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Buffalo a key part of flow of Canadian black market marijuana into United States

Organized crime exploits Canada's licensed pot growers to illegally supply cities along the Eastern Seaboard.

BUFFALO, N.Y. — It’s a high-stakes cat and mouse game.

Some 2,500 to 3,000 tractor-trailer trucks cross the Peace Bridge from Canada into the United States each day.

Which ones are carrying black market Canadian marijuana?

“Our officers are trained, have inspection skills and gut instincts but we also have a lot of technology,” says Rose Brophy, director of field operations for the Buffalo Field Office for U.S. Customs and Border Security.

And the agency has needed all those tools.

In the past year, a whopping 40,000 pounds of highly potent Canadian cannabis has been intercepted at the Peace Bridge and the other border crossings in northern New York. This is more than at any other portion of the 5,500 mile border between the United States and Canada.

Why all this smuggling activity here?

Well-established truck routes are the answer. For all sorts of Canadian business selling goods in America crossings at Buffalo, the Thousand Islands and Champlain provide direct access to interstate highways for quick delivery all along the Eastern Seaboard.

That’s exactly what marijuana smugglers are looking for says Kevin Kelly, Special Agent-in-Charge of the Buffalo office for Homeland Security Investigations.

Once across the border, Kelly says the illicit cannabis could end up in “major metropolitan cities like D.C., Philadelphia, Newark, Boston, move its way down in to Virginia into the Carolinas and even down toward Florida.”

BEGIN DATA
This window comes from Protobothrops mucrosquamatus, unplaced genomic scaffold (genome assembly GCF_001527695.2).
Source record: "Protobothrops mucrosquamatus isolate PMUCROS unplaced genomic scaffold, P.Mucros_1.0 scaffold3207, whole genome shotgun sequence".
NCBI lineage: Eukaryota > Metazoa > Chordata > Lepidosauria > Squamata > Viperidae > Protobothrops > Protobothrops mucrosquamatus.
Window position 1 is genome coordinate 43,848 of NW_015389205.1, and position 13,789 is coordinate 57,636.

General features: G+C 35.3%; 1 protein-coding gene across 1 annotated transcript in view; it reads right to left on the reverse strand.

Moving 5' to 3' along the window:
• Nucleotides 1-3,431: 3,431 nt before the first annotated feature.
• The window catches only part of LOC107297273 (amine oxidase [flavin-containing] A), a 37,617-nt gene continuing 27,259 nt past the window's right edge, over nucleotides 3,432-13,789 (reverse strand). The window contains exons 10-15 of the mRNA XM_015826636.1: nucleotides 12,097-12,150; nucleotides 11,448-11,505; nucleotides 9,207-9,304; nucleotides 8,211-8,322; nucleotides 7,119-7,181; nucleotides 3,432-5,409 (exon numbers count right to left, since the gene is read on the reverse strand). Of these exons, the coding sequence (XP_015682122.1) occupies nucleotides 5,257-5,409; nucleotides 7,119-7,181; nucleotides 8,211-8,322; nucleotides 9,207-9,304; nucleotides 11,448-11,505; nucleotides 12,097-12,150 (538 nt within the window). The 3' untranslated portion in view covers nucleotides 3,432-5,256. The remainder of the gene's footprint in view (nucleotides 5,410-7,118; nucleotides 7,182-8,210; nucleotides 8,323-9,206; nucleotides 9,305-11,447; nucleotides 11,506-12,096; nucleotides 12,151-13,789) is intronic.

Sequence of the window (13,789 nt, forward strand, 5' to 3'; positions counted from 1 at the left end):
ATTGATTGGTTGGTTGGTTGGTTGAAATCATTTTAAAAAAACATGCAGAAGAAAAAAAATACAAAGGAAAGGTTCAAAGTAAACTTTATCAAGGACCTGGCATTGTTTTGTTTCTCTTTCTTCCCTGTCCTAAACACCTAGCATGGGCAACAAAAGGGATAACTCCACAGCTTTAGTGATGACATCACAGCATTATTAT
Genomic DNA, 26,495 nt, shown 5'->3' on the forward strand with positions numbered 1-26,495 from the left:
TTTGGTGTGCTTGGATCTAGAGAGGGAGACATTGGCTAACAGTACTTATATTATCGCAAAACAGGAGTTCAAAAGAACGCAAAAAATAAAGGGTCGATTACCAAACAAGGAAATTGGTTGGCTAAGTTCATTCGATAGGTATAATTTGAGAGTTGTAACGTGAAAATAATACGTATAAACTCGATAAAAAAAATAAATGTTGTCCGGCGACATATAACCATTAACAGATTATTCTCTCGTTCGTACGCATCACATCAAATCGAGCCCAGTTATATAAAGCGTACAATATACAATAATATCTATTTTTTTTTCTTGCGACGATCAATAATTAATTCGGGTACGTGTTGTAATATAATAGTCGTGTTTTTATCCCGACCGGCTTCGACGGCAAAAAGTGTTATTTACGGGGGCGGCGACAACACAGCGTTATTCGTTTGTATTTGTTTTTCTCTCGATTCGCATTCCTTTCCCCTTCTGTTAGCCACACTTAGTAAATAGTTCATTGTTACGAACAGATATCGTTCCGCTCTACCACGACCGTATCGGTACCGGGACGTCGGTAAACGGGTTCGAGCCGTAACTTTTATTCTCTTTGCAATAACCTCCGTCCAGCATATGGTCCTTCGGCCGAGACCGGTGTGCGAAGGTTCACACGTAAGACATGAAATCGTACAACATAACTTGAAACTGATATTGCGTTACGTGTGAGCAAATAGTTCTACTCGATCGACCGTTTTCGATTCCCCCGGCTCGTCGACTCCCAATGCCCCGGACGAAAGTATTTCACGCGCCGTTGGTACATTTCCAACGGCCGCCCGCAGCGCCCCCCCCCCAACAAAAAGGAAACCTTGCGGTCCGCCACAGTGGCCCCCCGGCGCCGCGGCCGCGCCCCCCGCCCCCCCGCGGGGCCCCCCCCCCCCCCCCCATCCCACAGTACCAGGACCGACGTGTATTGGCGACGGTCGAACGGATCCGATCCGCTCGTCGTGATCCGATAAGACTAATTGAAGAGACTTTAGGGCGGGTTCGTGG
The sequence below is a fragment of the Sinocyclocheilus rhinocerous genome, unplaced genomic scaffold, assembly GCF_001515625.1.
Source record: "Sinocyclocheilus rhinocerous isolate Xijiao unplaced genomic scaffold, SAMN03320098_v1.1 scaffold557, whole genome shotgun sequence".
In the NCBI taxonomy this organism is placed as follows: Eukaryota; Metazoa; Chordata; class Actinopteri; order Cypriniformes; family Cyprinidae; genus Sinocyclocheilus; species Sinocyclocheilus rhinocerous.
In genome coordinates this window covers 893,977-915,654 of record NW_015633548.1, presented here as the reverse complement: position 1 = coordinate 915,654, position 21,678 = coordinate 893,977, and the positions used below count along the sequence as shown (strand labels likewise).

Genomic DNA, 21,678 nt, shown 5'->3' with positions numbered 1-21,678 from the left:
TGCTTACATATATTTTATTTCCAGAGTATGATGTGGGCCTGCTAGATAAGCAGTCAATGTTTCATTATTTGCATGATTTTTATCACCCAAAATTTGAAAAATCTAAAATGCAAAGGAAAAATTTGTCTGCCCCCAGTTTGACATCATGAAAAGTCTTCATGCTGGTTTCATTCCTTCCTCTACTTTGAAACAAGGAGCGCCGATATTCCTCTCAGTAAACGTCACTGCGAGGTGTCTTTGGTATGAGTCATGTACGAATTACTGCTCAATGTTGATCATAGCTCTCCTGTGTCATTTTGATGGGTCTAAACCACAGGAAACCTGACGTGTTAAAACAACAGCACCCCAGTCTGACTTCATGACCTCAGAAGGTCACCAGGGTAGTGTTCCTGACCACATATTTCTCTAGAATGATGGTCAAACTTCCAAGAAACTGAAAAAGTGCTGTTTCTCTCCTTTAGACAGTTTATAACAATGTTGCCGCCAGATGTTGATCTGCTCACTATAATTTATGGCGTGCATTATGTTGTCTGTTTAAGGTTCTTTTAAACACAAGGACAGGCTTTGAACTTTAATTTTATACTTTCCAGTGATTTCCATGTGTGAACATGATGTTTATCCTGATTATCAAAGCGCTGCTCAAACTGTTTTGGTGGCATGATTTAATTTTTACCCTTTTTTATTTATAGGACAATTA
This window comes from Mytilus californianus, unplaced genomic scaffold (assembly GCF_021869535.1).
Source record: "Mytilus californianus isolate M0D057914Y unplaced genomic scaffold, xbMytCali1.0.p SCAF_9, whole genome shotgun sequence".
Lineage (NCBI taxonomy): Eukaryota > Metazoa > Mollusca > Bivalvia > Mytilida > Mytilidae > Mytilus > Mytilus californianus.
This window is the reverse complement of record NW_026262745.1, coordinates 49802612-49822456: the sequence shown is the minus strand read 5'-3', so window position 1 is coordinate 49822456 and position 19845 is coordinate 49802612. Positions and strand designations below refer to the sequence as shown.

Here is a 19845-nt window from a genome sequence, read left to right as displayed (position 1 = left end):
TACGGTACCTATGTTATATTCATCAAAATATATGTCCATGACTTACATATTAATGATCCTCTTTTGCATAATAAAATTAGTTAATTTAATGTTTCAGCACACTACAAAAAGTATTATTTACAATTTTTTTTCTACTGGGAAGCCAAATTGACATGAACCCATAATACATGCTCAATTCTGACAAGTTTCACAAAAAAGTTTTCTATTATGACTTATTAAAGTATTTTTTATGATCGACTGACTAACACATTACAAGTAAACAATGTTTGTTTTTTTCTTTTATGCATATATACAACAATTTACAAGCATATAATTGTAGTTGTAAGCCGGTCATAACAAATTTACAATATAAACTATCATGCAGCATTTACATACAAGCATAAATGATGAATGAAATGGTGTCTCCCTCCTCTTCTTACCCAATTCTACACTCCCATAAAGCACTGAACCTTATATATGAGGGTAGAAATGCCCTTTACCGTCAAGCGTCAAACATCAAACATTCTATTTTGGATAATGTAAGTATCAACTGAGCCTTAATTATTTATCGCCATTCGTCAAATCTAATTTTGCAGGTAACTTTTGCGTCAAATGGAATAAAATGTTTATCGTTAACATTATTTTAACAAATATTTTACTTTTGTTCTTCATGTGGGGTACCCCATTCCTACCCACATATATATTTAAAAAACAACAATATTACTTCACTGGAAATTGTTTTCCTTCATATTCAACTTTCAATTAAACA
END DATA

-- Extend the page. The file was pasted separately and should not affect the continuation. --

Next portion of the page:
It’s a profitable commodity. Kelly says a pound of Canadian pot can command $3,500 to $6,000. Some of the seized marijuana loads here have been in the thousands of pounds.

Who’s behind this cannabis smuggling?

Federal agencies here in Buffalo point to organized crime.

“You have traditional Italian organized crime. You have Chinese organized crime. You have East Indian organized crime. And mixed in between the organized crime families are outlaw motorcycle gangs that are fueling a lot of the smuggling between the U-S and Canada,” says Kelly.

And US Attorney for the Western District of New York James P. Kennedy notes, “The marijuana that we’re talking about isn’t the marijuana of Cheech and Chong.”

No, says Kennedy, the Canadian marijuana being smuggled is high potency pot because at least some of the black market stuff is being grown at licensed Canadian farms.

Almost two-years ago, recreational marijuana was available in dispensaries all over Canada. To supply the stores, the federal government licensed growers.

Canadian law enforcement says that’s when “criminal elements” moved in, exploiting licensed growers and growing far more than they were permitted. A lack of federal oversight allowed this illegal practice to flourish.

Just last month, a multi-agency law enforcement operation dubbed Operation Woolwich swooped in on the illegal grows in Ontario and confiscated 100,000 marijuana plants.

But even with recent successes against the illegal trade, federal agencies are unclear how much of the Canadian Cannabis is still entering the US.

And while 12 states (and the District of Columbia) have legalized recreational marijuana and others including New York are considering it, Kennedy warns that the flow of black market marijuana from Canada should not be looked at as harmless.

“Some of the most violent cases we’ve had, a triple homicide in Rochester and other cases were marijuana dealers. It’s because they’re fighting for market share,” says Kennedy.

Kelly goes further says illicit Canadian pot is funding organized crimes other activities, “It’s fueling cocaine and other drugs doing north into Canada. It’s fueling violence along the borders. It’s fueling human trafficking, which is the most egregious of crimes.”